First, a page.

Baloo’s Youth Centre update; The Dubs Amendment…What now?

This week’s primary focus has been on the Dubs Amendment to the Immigration Bill and its rejection in the House of Commons on Monday 25th April. Its defeat once more poses the question as to the long-term feasible solutions for the unaccompanied minors in the Jungle. The closure of one of the last remaining legal options for these children to get to the UK has in effect forced them to make more dangerous, desperate and reckless attempts to cross illegally. We are repeatedly seeing exhausted boys coming back to the Jungle in the morning after another futile attempt to cross at night, many with injuries sustained in the attempt. In the last month alone we have had to take/ visit at least three boys in hospital, with the most serious being a boy who fell from a moving lorry and spent three weeks in the trauma centre for head wounds.

The constant refusal by the UK government to play its part in the refugee crisis has forced many of the boys from the Youth Service to look elsewhere for a safe future. However often these decisions are as dangerous as the illegal crossings to the UK. This week, two of our boys (14 & 15) against our recommendations left the Jungle for Norway where they plan to claim asylum as they have family connections there. Unaccompanied and incredibly vulnerable they are jumping trains through at least six different European countries to make the 1,500km journey to Oslo. Extremely worried about their safety, we are constantly checking up on them and ensuring they have enough credit to make a call if in danger. However the fact that it has come to this is both a disgrace and embarrassment to all European nations but especially the UK due to its non-existent role in this crisis.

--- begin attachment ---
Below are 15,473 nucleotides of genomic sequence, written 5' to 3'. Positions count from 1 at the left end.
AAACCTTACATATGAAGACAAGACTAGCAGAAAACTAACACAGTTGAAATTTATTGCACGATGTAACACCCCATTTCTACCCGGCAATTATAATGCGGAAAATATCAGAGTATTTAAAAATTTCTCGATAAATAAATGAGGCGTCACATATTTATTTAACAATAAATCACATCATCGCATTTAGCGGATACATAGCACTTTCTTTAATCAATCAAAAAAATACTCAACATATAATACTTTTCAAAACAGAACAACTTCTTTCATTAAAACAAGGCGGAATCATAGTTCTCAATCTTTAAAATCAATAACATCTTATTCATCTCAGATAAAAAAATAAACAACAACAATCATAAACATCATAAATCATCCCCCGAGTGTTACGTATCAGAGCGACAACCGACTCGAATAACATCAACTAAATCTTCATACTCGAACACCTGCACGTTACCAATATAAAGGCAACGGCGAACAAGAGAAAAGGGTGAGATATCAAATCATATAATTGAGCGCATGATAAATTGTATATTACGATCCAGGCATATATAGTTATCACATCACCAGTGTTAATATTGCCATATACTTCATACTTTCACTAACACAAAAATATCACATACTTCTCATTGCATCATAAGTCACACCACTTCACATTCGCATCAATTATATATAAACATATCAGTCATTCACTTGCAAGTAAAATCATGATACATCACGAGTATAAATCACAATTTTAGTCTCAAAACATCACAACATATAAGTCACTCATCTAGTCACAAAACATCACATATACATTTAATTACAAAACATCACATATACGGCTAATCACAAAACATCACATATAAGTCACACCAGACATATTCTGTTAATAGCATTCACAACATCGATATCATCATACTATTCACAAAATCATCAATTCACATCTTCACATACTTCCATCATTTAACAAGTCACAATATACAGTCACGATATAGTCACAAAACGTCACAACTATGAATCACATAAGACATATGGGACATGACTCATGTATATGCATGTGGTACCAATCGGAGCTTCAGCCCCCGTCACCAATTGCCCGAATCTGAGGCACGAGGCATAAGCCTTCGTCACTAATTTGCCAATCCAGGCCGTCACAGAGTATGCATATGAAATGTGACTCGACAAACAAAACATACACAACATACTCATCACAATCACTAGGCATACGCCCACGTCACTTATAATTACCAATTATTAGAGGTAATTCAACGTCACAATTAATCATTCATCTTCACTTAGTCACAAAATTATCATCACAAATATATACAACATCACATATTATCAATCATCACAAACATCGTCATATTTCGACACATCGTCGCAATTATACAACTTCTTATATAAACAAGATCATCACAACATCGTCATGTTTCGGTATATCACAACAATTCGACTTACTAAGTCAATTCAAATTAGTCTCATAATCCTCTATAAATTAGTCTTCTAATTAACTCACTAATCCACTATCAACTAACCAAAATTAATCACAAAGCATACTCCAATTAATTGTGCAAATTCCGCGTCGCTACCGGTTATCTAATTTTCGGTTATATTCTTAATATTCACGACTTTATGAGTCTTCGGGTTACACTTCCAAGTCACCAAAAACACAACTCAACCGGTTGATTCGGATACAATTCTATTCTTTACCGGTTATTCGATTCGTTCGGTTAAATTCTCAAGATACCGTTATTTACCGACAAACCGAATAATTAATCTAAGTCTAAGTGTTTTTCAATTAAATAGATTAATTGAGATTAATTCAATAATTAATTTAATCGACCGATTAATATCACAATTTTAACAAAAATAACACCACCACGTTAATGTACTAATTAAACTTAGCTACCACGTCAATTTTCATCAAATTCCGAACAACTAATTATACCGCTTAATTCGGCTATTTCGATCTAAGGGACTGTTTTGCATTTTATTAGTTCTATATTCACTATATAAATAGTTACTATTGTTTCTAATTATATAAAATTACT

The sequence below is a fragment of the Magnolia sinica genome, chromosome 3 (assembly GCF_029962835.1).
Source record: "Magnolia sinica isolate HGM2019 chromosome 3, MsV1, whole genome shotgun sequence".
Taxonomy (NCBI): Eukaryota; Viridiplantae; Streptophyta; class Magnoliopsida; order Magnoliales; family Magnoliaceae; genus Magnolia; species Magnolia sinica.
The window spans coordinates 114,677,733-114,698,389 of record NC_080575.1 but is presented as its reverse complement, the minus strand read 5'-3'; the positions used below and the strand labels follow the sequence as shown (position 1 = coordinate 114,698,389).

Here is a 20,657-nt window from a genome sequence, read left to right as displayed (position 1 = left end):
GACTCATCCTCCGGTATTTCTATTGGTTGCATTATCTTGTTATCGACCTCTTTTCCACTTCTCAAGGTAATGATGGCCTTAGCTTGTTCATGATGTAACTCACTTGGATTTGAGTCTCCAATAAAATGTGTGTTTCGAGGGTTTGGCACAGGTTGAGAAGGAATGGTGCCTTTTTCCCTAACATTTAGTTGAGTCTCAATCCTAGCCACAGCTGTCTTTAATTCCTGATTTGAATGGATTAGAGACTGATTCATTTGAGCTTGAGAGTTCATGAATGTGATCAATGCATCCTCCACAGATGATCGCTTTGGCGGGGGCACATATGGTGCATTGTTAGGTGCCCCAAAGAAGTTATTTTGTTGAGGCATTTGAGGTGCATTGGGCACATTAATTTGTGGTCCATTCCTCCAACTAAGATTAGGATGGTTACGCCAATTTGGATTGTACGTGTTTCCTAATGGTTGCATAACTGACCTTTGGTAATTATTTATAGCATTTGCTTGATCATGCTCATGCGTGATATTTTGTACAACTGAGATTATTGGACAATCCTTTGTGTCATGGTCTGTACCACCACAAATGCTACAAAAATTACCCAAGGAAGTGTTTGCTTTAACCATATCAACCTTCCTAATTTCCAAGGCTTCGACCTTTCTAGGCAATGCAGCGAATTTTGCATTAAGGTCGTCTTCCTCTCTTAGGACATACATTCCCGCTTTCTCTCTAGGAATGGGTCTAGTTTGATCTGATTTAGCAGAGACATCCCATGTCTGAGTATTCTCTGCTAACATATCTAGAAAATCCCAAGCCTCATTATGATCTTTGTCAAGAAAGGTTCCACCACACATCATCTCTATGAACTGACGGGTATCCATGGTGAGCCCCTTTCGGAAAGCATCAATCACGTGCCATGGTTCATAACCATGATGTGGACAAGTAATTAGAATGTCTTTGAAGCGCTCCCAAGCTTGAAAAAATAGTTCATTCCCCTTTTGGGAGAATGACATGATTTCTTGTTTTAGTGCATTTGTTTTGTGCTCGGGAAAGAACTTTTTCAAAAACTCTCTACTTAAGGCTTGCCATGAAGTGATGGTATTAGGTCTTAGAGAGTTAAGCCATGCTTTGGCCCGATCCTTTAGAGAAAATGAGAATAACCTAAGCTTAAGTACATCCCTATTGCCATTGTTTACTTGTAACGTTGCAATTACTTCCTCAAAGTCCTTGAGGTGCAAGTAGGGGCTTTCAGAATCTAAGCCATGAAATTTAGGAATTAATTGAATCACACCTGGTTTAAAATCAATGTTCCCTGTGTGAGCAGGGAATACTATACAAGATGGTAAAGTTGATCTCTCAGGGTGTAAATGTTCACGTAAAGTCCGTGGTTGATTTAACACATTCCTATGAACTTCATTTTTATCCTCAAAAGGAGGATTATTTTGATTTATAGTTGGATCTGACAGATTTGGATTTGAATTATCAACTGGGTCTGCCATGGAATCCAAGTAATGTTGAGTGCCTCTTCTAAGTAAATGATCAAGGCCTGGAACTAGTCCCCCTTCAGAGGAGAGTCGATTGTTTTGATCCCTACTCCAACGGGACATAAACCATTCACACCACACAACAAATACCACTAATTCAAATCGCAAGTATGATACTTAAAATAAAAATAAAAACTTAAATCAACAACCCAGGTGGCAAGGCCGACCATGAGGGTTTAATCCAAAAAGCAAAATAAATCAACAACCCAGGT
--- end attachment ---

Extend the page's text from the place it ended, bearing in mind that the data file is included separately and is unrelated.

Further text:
One of the last options available for the unaccompanied minors in camp is that of staying in France, an option that we as a service gently encourage. By agreeing to stay in France, the boys will be protected by the French state until they are 18 years old where they in most cases get granted citizenship status. However we have realised this week that this option does not go without its flaws. One boy recently claimed asylum in France and was placed in a reception home. A depressingly cold place with no translators to help him integrate, he was put in a dormitory with boys he was scared of and told to “go back to the Jungle” when he was in “trouble”. A couple of days later he ran away back to the Jungle. Although we as a service are unable to change the system at present, we have now included this particular home in our outreach work where we plan to play sports with the remaining boys to improve their wellbeing. Separately we also visited France Terre d’Asile this week, the government-mandated organisation for child protection in the Jungle that provides both emergency respite for 15-18 year olds and longer-term support if they wish to stay in France. We plan to collaborate with them in the future through outreach work in the Jungle and day visits to their Centre in St Omer.